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Calculating Area and Volume Using Double Integrals |
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In single variable calculus, you learned how to calculate area between curves and volumes of revolution. Now that you know how to evaluate double integrals, you can use that knowledge to calculate the same areas and also volumes of more irregular shape that lie above a plane, usually the xy-plane. This page covers area and volume in rectangular coordinates. Double integrals in polar coordinates are covered on a separate page. |
Actually, you already know how to calculate area and volume with a double integral that is already set up. You can think of the limits of integration as defining the area in the plane. To find that area, the integrand is just one. For volume, the integrand is the height of the volume above that area. So on this page, we show you how to set up the double integral to calculate an area and a volume. Okay, let's get started.
In your classes and in many of the videos you will watch, the instructor will often generate a 3D plot of the volume you are trying to calculate. These are interesting and can give you some perspective on what is going on but we have found them unnecessary when actually setting up the integral. The only plotting you really need to do is 2D in the base plane, i.e. the plane where the shadow of the volume falls. This is easily done with winplot or other graphing utilities and can usually also be done by hand. This 2D plot is a necessary part of setting up your double integral since you use it not only to determine your limits of integration but also in what order you integrate.
Whether you are calculating an area or a volume, you start out by describing the area in the plane. Just like you did when calculating volumes of revolution using either the washer or cylinder method, you need to plot the region in the base plane and describe it mathematically. This first panel explains how to do that.
Describing A Region In The xy-Plane
To describe an area in the xy-plane, the first step is to plot the boundaries and determine the actual region that needs to be described. There are several graphing utilities listed on the tools page. Our preference is to use the free program winplot ( used to plot these graphs; we used gimp to add labels and other graphics ). However, graphing by hand is usually the best and quickest way.
We use the graph to the right to facilitate this discussion. A common way to describe this area is the area bounded by \(f(x)\) (red line), \(g(x)\) (blue line) and \(x=a\) (black line).
[Remember that an equation like \(x=a\) can be interpreted two ways, either the point x whose value is a or the vertical line. You should be able to tell what is meant by the context.]
Okay, so we plotted the boundaries and shaded the area to be described. Now, we need to choose a direction to start, either vertically or horizontally. We will show both ways, starting with vertically, since it is more natural and what you are probably used to seeing. Also, this area is easier to describe vertically than horizontally (you will see why as you read on).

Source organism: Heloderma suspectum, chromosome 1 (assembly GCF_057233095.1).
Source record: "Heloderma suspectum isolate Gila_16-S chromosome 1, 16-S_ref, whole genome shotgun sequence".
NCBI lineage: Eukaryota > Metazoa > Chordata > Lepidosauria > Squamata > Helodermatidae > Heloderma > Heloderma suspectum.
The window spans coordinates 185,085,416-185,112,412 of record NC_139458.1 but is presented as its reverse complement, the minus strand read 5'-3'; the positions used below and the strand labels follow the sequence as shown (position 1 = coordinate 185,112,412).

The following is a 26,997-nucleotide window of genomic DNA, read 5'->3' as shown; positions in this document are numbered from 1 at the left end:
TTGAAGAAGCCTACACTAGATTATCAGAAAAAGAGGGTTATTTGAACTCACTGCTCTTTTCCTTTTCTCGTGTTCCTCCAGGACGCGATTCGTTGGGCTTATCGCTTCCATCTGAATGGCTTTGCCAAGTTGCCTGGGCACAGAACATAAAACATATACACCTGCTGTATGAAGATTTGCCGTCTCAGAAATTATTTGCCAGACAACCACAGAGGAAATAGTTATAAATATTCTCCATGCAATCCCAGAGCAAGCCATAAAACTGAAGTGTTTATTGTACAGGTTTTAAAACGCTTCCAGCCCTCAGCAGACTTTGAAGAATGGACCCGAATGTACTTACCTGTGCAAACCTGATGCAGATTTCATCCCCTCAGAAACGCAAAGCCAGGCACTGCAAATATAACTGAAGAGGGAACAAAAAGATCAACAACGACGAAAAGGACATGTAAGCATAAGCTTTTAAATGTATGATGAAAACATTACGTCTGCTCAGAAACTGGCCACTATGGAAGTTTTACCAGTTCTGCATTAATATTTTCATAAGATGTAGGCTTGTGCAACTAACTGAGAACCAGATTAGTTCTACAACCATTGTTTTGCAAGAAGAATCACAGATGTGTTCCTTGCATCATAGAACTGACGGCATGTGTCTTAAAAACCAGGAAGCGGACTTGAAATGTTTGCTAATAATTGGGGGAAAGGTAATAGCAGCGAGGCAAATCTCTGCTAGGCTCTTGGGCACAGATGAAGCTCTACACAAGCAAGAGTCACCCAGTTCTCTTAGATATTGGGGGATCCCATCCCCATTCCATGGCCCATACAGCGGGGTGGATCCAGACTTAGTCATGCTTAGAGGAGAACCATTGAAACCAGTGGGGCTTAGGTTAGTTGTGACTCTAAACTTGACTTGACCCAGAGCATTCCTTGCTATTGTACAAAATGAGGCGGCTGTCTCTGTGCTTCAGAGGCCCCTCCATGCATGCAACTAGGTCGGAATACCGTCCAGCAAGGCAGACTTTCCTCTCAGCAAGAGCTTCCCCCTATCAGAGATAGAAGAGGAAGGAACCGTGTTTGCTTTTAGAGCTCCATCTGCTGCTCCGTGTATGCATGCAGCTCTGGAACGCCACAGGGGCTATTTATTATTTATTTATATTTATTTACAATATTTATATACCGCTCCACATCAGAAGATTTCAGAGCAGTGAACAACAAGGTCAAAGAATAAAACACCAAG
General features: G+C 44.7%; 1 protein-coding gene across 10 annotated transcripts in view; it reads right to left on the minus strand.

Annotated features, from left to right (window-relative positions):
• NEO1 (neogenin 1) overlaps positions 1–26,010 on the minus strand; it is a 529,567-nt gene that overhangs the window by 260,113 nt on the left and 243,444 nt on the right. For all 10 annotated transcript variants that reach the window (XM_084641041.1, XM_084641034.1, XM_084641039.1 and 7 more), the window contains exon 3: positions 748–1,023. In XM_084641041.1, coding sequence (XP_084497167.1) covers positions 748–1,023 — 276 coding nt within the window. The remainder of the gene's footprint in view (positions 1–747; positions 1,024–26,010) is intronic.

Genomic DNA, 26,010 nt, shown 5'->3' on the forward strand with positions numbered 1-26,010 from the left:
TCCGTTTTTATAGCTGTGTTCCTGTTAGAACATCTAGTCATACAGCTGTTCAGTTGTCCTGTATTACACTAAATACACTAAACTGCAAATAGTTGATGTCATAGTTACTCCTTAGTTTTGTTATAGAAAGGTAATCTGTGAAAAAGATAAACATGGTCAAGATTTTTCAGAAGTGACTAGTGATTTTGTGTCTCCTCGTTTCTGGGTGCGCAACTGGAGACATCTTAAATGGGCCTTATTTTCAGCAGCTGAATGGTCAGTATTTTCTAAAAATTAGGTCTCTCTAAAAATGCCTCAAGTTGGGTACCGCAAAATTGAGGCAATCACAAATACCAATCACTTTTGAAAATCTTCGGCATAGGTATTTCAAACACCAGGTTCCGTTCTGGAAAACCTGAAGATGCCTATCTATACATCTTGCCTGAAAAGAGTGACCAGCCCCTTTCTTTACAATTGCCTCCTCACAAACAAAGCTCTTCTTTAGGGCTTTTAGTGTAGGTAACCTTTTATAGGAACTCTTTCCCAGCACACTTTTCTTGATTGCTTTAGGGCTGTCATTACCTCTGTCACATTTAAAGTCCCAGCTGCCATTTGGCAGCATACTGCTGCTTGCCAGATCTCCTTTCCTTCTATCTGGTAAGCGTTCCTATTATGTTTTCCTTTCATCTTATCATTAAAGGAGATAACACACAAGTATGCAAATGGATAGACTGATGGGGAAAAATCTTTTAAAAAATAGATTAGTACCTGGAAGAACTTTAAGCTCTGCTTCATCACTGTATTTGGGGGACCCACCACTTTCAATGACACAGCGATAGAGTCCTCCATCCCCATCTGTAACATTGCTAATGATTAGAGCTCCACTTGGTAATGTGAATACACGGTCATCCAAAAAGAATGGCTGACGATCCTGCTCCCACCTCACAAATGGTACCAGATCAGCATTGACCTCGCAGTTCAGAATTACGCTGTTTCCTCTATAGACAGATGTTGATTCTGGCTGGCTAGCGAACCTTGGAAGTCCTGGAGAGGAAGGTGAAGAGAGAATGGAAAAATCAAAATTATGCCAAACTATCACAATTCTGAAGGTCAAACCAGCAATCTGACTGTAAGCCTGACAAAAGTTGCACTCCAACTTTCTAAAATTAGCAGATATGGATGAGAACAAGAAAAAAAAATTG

Vertically |
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Our first step is to draw a vertical arrow on the graph somewhere within the shaded area, like we have done here. Some books draw an example rectangle with the top on the upper graph and the bottom on the lower graph. That is the same idea as we have done with the arrow.
Now we need to think of this arrow as starting at the left boundary and sweeping across to the right boundary of the area. This sweeping action is important since it will sweep out the area. As we think about this sweeping, we need to think about where the arrow enters and leaves the shaded area. Let's look our example graph to demonstrate. Think about the arrow sweeping left to right. Notice that it always enters the area by crossing \(g(x)\), no matter where we draw it. Similarly, the arrow always exits the area by crossing \(f(x)\), no matter where we draw it. Do you see that?
But wait, how far to the right does it go? We are not given that information. What we need to do is find the x-value where the functions \(f(x)\) and \(g(x)\) intersect. You should be able to do that. We will call that point \((b,f(b))\). Also, we will call the left boundary \(x=a\). So now we have everything we need to describe this area. We give the final results below.
vertical arrow | |
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\( g(x) \leq y \leq f(x) \) | arrow leaves through \(f(x)\) and enters through \(g(x)\) |
\( a \leq x \leq b \) | arrow sweeps from left (\(x=a\)) to right (\(x=b\)) |
Horizontally |
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We can also describe this area horizontally (or using a horizontal arrow). We will assume that we can write the equations of \(f(x)\) and \(g(x)\) in terms of \(y\). ( This is not always possible, in which case we cannot describe the area in this way. ) For the sake of this discussion, we will call the corresponding equations \(f(x) \to F(y)\) and \(g(x) \to G(y)\).
Let's look at the graph. Notice we have drawn a horizontal arrow. Just like we did with the vertical arrow, we need to determine where the arrow enters and leaves the shaded area. In this case, the arrow sweeps from the bottom up. As it sweeps, we can see that it always crosses the vertical line \(x=a\). However, there is something strange going on at the point \((b,f(b))\). Notice that when the arrow is below \(f(b)\), the arrow exits through \(g(x)\) but when the arrow is above \(f(b)\), the arrow exits through \(f(x)\). This is a problem. To overcome this, we need to break the area into two parts at \(f(b)\).